Historical Tall Wood Buildings In Canada - The Leckie Building

To my delight - and as a student of timber engineering - original tall wood buildings constructed across Canada since the 1850s through to 1940 are drawing increasing attention as modern tall wood buildings are being introduced as a viable modern day construction alternative.The Leckie building is an exceptional example of tall wood building and inspires us to design more meaningful architecture, as demonstrated by the recent completion of the World's Tallest Contemporary Wood Structure in Prince George, British Columbia.

The Leckie Building, located on the southeast corner of Cambie and Water Streets, is situated in Vancouver's historic Gastown neighbourhood which is home to the city’s earliest area of commercial buildings. The Leckie Building is one of the largest warehouses in Gastown built for the J. Leckie Company, a leading manufacturer of boots and shoes. The prominence and size of the building clearly indicate the growth and prosperity of the company at the turn of the 20th century.


Photographs courtesy of Parks Canada


The Leckie Building is a seven-storey wood building constructed with massive timbers faced in brick and granite. The notable height and high density makes it a landmark in the area.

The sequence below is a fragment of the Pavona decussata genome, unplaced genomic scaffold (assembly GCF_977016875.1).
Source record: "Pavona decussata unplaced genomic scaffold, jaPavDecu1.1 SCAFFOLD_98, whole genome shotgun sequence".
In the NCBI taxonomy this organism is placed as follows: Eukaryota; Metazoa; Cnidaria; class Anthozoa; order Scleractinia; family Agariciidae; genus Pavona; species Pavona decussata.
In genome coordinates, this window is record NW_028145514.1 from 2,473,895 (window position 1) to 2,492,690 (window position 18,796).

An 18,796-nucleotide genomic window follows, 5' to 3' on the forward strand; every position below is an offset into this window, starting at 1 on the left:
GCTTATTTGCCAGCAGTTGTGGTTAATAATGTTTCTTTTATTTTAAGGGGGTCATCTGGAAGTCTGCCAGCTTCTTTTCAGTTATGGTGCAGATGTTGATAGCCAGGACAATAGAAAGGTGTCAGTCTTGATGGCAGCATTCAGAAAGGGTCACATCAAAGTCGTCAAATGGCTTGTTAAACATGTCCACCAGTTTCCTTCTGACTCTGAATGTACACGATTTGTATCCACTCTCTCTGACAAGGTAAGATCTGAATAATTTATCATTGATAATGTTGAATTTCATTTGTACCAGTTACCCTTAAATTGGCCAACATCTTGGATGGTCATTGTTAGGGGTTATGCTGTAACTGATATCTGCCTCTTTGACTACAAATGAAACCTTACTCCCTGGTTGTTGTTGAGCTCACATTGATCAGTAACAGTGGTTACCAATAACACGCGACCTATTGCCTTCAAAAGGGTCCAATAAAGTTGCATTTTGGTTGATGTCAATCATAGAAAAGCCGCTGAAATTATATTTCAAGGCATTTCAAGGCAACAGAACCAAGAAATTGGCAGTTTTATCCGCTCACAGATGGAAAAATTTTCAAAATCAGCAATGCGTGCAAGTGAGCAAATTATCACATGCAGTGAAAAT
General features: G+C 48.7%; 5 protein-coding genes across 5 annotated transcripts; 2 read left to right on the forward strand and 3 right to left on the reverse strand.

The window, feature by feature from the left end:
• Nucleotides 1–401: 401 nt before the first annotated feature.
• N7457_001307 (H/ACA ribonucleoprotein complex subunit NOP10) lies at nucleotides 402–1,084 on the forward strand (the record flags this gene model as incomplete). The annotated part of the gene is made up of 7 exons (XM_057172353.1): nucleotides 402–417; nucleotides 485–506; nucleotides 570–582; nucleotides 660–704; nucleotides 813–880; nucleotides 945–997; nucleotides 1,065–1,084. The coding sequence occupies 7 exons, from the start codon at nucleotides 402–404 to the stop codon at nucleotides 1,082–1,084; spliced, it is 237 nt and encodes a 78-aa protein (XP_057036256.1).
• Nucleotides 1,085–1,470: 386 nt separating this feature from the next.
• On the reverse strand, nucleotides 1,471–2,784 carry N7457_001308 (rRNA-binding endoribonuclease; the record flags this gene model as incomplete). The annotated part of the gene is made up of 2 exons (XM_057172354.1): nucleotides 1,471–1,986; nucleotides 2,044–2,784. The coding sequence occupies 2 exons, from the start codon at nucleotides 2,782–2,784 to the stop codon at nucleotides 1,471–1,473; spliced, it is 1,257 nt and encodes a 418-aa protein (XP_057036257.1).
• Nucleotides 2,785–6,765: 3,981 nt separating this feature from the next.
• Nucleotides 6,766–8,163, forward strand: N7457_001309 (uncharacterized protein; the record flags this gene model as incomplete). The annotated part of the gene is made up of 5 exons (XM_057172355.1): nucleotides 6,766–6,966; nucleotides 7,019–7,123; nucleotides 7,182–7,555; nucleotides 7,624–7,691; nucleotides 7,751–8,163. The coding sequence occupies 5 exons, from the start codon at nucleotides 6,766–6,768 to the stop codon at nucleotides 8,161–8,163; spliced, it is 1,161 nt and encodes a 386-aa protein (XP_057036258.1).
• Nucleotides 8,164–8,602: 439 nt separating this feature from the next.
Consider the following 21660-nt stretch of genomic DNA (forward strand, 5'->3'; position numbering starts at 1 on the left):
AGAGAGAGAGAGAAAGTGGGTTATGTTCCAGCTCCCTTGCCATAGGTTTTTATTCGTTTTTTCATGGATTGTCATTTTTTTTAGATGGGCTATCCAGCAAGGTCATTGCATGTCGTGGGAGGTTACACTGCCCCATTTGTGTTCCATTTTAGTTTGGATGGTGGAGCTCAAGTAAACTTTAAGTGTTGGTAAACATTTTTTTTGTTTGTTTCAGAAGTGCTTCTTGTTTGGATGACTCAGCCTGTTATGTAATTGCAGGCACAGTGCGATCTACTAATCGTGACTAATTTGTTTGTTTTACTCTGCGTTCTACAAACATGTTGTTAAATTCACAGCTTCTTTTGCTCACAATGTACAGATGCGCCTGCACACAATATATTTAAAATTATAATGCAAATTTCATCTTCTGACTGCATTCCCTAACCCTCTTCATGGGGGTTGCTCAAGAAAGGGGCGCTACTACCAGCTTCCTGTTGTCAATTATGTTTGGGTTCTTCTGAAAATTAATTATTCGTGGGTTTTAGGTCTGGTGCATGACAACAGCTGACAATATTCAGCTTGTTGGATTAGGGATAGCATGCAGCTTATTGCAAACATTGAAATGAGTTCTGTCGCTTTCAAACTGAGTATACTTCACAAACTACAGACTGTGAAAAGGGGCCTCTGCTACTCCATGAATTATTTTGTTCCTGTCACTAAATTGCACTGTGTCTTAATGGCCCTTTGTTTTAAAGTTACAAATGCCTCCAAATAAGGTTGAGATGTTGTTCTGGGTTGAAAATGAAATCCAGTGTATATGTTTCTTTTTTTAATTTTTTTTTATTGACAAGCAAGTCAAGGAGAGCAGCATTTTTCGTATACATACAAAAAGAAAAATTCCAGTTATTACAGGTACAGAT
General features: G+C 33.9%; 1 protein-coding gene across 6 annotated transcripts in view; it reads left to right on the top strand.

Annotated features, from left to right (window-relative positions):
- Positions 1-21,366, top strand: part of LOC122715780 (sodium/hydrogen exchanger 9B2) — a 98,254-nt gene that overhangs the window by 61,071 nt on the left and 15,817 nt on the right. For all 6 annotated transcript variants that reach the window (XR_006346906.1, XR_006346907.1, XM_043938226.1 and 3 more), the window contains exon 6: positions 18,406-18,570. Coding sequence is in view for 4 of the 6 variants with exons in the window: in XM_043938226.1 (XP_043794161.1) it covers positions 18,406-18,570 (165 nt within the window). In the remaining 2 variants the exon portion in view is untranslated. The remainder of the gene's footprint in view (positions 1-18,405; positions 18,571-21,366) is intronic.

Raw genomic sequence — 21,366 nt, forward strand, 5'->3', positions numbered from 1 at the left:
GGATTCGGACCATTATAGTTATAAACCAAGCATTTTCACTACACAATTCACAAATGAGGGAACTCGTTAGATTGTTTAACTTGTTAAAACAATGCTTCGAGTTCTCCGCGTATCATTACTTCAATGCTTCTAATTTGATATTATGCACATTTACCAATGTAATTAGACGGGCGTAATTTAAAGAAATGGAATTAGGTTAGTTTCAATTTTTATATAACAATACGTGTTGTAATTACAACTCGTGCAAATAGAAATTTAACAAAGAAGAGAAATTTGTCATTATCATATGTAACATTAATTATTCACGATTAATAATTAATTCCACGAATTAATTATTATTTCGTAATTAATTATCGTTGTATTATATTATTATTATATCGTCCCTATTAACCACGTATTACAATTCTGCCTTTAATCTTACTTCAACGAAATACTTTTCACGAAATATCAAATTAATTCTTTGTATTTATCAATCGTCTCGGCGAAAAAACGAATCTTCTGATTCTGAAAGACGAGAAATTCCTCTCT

The first part of the structure was built in 1908 and a large addition to the east was constructed in 1913. Both parts were designed by local architects W.T.Dalton (1854-1931) and S.M.Eveleigh (1870-1947) who thought highly of the quality of buildings. They elevates the design beyond a purely utilitarian response to commercial need by using high quality materials such as an intricate brick pattern.


Photographs courtesy of Fremar Construction Ltd.


The massive cubic form contains Edwardian design elements including the high-fired pressed-brick cladding on the front, west and alley facades, laid consistently in a modified Flemish bond.  The Edwardian details also include the fenestration pattern and its pilasters, which make the building uniquely distinctive.

Renovated and restored in 1991, the site received a City of Vancouver Heritage Award for the structural upgrading. Today it is occupied by a variety of quality tenants including a technology company currently ranked as one of the fastest growing companies in North America.

Photographs are courtesy of Fremar Construction Ltd.


As a graduate student of Timber Engineering, tall wood buildings will increasingly become a trend for their strength, flexibility and economy.

Learning from traditional tall wood buildings, like 'The Landing' featured previously on Houseporn.ca, serve as both as an example and inspiration to future design.

Researched and Written by Sylvia Ma, Master Student of Timber Engineering at the University of British Columbia.

Posted In: British Columbia

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